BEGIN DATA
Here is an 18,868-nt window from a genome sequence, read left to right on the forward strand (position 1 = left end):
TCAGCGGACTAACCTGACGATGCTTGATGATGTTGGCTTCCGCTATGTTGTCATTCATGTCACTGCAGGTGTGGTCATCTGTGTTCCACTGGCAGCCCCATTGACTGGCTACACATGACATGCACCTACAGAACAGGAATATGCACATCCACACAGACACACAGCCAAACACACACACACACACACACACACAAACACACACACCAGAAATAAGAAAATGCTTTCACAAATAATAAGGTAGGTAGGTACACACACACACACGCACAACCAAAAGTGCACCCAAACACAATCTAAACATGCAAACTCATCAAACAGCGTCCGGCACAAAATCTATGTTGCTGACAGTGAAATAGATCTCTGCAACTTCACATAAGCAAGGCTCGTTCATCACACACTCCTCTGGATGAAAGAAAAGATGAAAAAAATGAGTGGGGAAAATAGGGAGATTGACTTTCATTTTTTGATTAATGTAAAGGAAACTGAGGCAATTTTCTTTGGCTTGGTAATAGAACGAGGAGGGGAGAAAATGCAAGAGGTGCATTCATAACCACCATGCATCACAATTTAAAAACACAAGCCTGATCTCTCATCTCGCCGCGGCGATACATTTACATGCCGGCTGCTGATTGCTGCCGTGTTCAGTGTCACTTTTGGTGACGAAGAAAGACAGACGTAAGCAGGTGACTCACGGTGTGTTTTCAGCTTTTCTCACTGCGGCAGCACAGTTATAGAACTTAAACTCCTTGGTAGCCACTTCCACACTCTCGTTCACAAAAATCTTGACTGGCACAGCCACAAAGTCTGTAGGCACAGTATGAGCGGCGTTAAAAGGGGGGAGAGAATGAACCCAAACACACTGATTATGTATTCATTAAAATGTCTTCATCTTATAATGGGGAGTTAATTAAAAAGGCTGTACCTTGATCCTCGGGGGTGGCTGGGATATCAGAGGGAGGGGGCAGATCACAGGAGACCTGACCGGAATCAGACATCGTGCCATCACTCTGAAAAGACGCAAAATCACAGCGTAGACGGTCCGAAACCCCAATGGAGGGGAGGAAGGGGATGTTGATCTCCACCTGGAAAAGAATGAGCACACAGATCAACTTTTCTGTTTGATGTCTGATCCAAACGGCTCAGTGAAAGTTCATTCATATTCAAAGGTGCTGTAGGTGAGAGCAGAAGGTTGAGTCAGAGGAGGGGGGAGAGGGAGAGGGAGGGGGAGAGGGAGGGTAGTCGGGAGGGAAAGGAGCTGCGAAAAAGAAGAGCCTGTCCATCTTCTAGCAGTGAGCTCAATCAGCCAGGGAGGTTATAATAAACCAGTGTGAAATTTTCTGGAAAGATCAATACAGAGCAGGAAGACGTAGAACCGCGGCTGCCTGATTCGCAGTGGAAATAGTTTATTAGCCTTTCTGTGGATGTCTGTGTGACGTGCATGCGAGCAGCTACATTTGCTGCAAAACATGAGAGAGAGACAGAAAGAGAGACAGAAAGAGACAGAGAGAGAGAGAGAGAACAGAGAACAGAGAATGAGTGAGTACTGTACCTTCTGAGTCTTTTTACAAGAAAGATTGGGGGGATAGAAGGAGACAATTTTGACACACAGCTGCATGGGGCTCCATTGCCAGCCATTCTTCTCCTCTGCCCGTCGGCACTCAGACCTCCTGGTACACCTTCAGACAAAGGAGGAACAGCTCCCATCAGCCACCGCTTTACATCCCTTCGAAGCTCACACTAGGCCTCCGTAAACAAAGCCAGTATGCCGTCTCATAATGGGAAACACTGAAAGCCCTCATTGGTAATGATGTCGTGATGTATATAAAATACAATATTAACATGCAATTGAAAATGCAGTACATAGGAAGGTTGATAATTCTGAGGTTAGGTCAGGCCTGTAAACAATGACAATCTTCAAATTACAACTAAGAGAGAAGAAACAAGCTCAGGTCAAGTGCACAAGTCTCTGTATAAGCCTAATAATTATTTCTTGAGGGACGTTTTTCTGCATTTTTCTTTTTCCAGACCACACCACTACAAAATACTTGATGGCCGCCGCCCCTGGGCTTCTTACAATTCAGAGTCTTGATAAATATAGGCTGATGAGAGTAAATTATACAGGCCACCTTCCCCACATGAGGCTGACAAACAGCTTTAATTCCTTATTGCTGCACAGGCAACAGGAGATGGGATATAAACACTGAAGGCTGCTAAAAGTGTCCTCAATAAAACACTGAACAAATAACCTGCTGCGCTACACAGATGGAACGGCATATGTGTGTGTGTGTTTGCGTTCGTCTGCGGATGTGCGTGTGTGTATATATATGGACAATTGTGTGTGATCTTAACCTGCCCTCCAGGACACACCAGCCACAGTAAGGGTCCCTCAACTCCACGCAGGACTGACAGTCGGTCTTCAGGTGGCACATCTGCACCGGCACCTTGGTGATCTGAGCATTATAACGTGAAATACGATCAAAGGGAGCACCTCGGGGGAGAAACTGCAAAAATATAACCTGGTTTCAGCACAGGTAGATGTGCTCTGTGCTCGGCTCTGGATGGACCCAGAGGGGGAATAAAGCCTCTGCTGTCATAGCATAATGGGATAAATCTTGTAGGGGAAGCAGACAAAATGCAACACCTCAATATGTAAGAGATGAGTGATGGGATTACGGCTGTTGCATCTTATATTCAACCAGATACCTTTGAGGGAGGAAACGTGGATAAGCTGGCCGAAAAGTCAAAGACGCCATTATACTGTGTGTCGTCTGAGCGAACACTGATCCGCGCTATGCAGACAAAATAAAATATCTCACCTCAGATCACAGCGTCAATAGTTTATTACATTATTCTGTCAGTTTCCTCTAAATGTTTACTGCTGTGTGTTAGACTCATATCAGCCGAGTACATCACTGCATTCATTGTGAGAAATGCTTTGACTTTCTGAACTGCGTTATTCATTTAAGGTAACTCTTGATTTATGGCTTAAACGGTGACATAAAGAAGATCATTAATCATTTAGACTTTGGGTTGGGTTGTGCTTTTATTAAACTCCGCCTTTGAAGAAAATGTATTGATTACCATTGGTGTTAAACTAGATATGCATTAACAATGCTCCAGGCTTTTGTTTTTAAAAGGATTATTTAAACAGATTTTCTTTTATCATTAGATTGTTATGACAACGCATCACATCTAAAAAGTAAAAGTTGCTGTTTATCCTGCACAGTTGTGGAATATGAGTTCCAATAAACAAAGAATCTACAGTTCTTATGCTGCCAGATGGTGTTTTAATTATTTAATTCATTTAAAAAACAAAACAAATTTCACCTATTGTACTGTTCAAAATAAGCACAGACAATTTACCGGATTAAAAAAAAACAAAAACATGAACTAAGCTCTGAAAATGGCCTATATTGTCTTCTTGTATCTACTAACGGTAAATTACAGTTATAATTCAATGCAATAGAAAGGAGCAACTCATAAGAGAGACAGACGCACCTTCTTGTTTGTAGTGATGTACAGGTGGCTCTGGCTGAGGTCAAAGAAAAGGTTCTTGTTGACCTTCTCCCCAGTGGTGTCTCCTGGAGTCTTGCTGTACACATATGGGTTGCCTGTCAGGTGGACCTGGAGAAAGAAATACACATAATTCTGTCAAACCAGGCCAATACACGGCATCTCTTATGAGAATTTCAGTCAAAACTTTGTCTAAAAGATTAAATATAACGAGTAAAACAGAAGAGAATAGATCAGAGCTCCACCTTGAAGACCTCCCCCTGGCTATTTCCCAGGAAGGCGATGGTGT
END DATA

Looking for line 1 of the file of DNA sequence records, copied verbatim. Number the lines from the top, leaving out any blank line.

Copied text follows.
Here is an 18,868-nt window from a genome sequence, read left to right on the forward strand (position 1 = left end):